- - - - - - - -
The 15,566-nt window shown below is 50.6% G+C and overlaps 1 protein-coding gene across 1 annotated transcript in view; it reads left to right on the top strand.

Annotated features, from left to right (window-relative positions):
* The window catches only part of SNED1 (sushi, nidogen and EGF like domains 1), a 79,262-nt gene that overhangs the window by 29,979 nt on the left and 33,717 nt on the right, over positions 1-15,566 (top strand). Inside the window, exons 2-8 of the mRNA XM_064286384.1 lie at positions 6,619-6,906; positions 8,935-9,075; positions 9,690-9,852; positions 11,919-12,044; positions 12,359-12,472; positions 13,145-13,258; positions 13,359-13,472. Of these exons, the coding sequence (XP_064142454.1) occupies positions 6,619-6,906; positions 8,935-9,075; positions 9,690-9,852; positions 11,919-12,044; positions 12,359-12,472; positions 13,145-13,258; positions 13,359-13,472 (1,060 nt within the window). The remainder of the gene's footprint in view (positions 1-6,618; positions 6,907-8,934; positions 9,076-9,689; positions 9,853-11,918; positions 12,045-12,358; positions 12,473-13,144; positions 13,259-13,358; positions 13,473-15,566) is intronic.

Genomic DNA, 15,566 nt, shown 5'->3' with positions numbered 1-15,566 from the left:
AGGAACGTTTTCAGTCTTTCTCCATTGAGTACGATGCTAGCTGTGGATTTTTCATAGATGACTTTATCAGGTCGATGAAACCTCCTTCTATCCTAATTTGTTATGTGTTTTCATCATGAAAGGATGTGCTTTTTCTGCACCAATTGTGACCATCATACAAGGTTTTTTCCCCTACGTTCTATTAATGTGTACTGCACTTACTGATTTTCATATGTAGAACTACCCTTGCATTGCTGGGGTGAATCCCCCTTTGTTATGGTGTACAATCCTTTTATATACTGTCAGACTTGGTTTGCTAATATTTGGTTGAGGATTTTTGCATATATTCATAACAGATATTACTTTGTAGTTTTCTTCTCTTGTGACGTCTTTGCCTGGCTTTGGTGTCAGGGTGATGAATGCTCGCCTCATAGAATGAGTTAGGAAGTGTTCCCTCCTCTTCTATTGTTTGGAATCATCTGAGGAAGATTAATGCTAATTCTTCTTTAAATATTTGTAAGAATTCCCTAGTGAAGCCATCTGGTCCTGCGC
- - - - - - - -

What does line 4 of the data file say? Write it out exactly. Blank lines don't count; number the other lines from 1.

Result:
Genomic DNA, 15,566 nt, shown 5'->3' with positions numbered 1-15,566 from the left: